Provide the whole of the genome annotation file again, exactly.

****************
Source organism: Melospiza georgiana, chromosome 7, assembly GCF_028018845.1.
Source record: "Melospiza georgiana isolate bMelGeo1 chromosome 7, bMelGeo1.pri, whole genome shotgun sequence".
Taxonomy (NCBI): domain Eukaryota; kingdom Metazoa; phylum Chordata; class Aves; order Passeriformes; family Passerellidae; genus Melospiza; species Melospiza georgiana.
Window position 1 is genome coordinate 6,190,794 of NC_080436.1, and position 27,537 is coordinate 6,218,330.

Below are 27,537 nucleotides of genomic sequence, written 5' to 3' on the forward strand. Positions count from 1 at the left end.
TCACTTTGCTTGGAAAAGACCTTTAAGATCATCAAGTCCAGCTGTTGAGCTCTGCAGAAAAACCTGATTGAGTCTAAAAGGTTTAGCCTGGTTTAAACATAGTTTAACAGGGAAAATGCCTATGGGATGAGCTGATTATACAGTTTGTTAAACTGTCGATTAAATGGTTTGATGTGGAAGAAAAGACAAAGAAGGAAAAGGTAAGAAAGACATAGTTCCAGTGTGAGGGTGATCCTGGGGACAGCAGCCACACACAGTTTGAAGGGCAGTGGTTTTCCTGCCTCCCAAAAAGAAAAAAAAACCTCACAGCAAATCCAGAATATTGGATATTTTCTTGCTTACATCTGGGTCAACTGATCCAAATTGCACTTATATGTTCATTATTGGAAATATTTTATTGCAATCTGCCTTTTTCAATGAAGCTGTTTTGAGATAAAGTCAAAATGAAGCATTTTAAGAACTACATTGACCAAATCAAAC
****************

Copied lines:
Source organism: Melospiza georgiana, chromosome 7, assembly GCF_028018845.1.
Source record: "Melospiza georgiana isolate bMelGeo1 chromosome 7, bMelGeo1.pri, whole genome shotgun sequence".
Taxonomy (NCBI): domain Eukaryota; kingdom Metazoa; phylum Chordata; class Aves; order Passeriformes; family Passerellidae; genus Melospiza; species Melospiza georgiana.
Window position 1 is genome coordinate 6,190,794 of NC_080436.1, and position 27,537 is coordinate 6,218,330.

Below are 27,537 nucleotides of genomic sequence, written 5' to 3' on the forward strand. Positions count from 1 at the left end.
TCACTTTGCTTGGAAAAGACCTTTAAGATCATCAAGTCCAGCTGTTGAGCTCTGCAGAAAAACCTGATTGAGTCTAAAAGGTTTAGCCTGGTTTAAACATAGTTTAACAGGGAAAATGCCTATGGGATGAGCTGATTATACAGTTTGTTAAACTGTCGATTAAATGGTTTGATGTGGAAGAAAAGACAAAGAAGGAAAAGGTAAGAAAGACATAGTTCCAGTGTGAGGGTGATCCTGGGGACAGCAGCCACACACAGTTTGAAGGGCAGTGGTTTTCCTGCCTCCCAAAAAGAAAAAAAAACCTCACAGCAAATCCAGAATATTGGATATTTTCTTGCTTACATCTGGGTCAACTGATCCAAATTGCACTTATATGTTCATTATTGGAAATATTTTATTGCAATCTGCCTTTTTCAATGAAGCTGTTTTGAGATAAAGTCAAAATGAAGCATTTTAAGAACTACATTGACCAAATCAAAC